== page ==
Death and digital assets: Ministers to consider law reform

Written by Sam Trendall on 26 September 2022 in News

MoJ minister claims government is awaiting recommendations from advisory body, as private member's bill continues passage through parliament

Credit: Pexels/Pixabay

Ministers are to consider possible legal reforms regarding digital assets and how they can be accessed and inherited after their owner has died.

Earlier this year, Democratic Unionist Party MP Ian Paisley introduced a private member’s bill which – if it became law – would give the next of kin of a dead or legally incapacitated person the right to access their digital data. Currently, such access requires an explicit provision in the will or other legal instruction made by the deceased prior to their death.

This means that, after someone dies, data or assets stored in their online accounts or cloud storage facilities is often rendered inaccessible – which has led some to launch legal action against digital platforms in a bid to gain access to a loved one’s data.

This may include personal files with sentimental value, such as photos or messages. But, according to Paisley, there are also assets worth a cumulative total of £25bn that are currently “held online in password-protected cloud storage solutions such as iTunes and social media account”.

In a recent written parliamentary question, Labour MP Dan Jarvis asked “what steps [the Ministry of Justice] is taking to improve access to digital assets for next of kin where they are not reference in the will of the deceased”.

In response, Rachel Maclean, a minister of state at the MoJ, said that, in the coming months, government intends to consider reform proposals made by the Law Commission as part of two ongoing projects: one dedicated to the modernisation of the law regarding wills, and another focused on updates to legislation regarding digital assets.

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“The government will consider recommendations made in respect of accessing digital assets after a person has died and inheritance questions for such rights, in the light of two forthcoming law reform reports being undertaken by the Law Commission,” Maclean responded. The first of these is the law reform project on digital assets which is exploring how the existing law of personal property applies to digital assets…. The second is the Law Commission’s law reform project reviewing the law of wills which will contribute to the evidence base around the transfer of digital assets on death.”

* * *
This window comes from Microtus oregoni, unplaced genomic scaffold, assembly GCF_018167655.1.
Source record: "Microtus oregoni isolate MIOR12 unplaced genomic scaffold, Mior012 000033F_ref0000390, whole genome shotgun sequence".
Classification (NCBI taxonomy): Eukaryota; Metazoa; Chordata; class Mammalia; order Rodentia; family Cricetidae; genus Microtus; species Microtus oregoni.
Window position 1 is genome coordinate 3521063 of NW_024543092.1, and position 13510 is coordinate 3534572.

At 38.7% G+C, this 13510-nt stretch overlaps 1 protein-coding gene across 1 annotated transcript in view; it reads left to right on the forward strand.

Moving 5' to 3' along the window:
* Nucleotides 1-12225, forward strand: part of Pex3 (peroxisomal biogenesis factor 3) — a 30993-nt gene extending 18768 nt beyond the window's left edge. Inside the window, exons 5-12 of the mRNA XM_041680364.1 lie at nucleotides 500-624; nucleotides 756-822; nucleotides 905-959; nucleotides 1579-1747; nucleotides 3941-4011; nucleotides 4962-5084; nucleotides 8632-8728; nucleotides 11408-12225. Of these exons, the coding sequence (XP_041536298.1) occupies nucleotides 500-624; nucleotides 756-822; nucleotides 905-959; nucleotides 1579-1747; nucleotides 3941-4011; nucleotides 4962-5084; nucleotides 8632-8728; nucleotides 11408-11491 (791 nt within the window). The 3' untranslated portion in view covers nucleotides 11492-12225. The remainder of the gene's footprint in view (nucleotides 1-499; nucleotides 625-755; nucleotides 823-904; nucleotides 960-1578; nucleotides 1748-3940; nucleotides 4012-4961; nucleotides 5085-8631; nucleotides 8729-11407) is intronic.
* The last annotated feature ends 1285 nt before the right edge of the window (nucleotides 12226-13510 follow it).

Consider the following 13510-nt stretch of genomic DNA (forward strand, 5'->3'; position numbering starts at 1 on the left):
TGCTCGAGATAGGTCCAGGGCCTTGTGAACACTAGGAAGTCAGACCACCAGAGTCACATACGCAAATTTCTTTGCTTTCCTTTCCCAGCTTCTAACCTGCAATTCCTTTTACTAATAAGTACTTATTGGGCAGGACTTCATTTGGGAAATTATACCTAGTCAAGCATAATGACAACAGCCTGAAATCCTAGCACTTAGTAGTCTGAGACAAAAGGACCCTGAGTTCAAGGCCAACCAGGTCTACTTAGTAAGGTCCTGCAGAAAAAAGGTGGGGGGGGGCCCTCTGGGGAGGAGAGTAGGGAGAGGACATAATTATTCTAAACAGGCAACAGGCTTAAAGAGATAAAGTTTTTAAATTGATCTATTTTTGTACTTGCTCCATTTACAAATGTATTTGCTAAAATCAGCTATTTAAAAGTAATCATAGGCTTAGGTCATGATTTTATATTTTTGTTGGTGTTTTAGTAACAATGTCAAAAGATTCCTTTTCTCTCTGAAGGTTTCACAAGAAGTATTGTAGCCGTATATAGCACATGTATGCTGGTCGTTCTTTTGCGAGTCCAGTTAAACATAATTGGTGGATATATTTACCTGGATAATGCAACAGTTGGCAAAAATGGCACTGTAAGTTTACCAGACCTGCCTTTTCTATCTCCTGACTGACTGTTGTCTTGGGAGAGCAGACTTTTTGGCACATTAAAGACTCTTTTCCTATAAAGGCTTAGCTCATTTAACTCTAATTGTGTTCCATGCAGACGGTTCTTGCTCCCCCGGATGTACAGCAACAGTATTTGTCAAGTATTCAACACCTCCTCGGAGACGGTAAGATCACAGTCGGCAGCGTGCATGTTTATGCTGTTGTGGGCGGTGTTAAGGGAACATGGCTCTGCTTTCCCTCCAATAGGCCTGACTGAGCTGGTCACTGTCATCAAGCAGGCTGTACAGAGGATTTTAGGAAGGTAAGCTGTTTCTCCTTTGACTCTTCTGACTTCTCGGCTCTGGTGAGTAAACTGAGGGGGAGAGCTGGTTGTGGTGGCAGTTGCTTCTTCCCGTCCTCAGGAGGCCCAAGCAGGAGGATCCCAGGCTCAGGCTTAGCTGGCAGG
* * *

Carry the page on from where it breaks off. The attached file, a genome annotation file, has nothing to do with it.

The Law Commission is an independent public body dedicated to advising on legal reform. 

With the Wills Act of 1837 still providing much of the applicable legal framework, the commission indicated that “the law of wills needs to be modernised to take account of the changes in society… [including] the emergence of and increasing reliance upon digital technology”.

The advisory body’s work on digital assets, meanwhile, starts from an understanding that “certain aspects of the law now need reform… [to] ensure that digital assets benefit from consistent legal recognition and protection, in a way that acknowledges [their] nuanced features”.

After being paused in 2019, the wills project is back underway is it currently at the policy-development stage, during which the commission will draw up any recommendations for how and where it believes the law needs to be reformed. Any such recommended updates will be accompanied with instructions for government’s lawyers “to draft a bill that would give effect to our recommendations”.

The digital assets project is still collecting responses for a consultation exercise that closes on 4 November. Responses submitted will then feed into the development of policy and the recommendations that will, ultimately, be submitted to government.

The bill put forward by Paisley is currently undergoing its second reading in the House of Commons. Introducing his proposals to other members earlier this year, the DUP MP said that “most people are under the impression that they own their online content – they do not”.

He added: “Many forget to make provision for access to their content material in their will, or to share their passwords and access codes with their loved ones. Of course, many do not have a will, and young people, especially, fall into that category. Much precious material, sentimental and otherwise, can therefore be lost forever.”


About the author

Sam Trendall is editor of PublicTechnology. He can be reached on

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